New York’s first legal cannabis beverages went on shelves Thursday, when Housing Works Cannabis Co in Manhattan began selling ayrloom’s THC-infused sparkling water.
Ayrloom – a suite of products that include beverages, edibles and vapes – is owned by Gen 5 Labs, which is owned by the family that operates Beak & Skiff, a well-known Central NY apple orchard that also makes and sells CBD products, and alcoholic beverages under their 1911 brand.
Beak and Skiff CFO Mack Hueber said the company is putting a lot of its energy and focus on cannabis-infused beverages, because they think it’s a segment of the weed industry that’s ripe for growth.
“We have high hopes that the beverage category can grow, and one of the challenges for why that category has had difficulties growing is the infrastructure isn’t there – including on the manufacturing side,” Hueber said.
But with a 20,000-square-foot manufacturing and packaging facility south of Syracuse – the largest cannabis beverage production facility on the East Coast, Hueber said – Gen 5 Labs will likely have more than enough infrastructure to support ayrloom-branded products.
The facility can run up to 250 cans per minute. It has the capacity to run 25 million units per year or one million 24-pack cases per year, according to the company. Gen 5 will use the building to can ayrloom beverages and to white label drinks for other cannabis brands, Hueber said.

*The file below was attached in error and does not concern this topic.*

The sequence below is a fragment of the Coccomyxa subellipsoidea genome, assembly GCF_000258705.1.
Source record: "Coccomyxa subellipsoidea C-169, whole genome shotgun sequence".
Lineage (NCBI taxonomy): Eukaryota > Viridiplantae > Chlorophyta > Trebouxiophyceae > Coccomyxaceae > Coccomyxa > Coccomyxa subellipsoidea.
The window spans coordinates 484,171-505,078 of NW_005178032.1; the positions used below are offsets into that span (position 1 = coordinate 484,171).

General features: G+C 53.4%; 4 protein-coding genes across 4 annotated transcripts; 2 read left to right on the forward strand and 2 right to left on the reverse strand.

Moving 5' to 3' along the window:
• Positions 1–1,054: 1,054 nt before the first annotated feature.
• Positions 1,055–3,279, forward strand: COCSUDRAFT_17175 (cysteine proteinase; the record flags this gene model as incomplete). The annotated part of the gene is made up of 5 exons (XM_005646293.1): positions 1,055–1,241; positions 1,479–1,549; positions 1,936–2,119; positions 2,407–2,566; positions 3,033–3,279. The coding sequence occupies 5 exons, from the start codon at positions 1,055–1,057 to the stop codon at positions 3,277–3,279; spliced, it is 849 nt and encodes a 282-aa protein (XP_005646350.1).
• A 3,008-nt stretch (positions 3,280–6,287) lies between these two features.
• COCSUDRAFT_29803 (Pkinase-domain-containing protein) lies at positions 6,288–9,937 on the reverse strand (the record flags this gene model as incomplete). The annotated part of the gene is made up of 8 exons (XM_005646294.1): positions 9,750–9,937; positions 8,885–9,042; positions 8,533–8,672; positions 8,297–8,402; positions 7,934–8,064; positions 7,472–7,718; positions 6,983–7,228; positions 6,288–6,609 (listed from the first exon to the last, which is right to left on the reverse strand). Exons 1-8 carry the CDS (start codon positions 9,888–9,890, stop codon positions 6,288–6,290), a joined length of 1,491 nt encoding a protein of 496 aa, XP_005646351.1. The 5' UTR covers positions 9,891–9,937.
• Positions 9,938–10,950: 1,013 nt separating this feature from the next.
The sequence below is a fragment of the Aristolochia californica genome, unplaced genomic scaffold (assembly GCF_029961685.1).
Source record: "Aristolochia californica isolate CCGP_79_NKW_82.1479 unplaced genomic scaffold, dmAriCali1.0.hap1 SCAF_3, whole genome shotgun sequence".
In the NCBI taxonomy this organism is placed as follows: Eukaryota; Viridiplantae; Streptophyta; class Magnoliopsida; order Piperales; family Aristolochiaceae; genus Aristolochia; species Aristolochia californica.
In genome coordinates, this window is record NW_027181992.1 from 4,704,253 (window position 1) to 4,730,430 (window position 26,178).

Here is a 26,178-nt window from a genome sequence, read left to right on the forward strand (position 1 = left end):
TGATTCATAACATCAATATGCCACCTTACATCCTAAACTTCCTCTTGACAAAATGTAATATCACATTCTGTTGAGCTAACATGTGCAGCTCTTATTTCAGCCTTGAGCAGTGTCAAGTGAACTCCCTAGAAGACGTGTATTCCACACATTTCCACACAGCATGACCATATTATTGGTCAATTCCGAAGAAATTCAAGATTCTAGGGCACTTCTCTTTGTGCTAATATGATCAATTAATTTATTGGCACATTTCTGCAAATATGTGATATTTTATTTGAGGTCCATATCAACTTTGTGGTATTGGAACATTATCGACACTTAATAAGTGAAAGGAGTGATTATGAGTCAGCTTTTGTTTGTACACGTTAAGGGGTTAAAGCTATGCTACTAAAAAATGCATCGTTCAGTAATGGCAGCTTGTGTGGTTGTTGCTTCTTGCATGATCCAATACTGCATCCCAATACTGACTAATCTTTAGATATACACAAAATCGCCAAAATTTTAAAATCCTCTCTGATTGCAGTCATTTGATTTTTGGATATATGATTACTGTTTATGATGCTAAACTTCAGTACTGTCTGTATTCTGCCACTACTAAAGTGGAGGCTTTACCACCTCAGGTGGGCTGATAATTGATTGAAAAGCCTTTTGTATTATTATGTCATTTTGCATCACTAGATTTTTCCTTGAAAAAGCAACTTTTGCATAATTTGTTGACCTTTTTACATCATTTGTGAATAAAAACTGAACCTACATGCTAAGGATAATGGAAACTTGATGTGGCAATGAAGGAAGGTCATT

The brand’s 12-ounce sparkling waters contain 5 milligrams of THC and 5 milligrams of CBD per can, Hueber said. Flavors include black cherry, pink grapefruit, and pineapple mango flavors. Gen 5 plans to launch a higher-dose version later this year called ayrloom UP; each 16-ounce can will contain 10 milligrams of THC.
While beverages in some neighboring cannabis-legal states require a complicated child-proof container, NY regulators approved Gen 5 to sell ayrloom beverages in traditional cans – the same type used for soda and beer.
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Hueber said he thinks cannabis beverages are likely to catch on among people who want to use cannabis in social situations without smoking.
“It’s going to take a while, but what we see with beverages long term is it’s a more socially acceptable consumption form,” Hueber said. “This category can grow, and I think people in the Northeast know well that this is a drinking society.”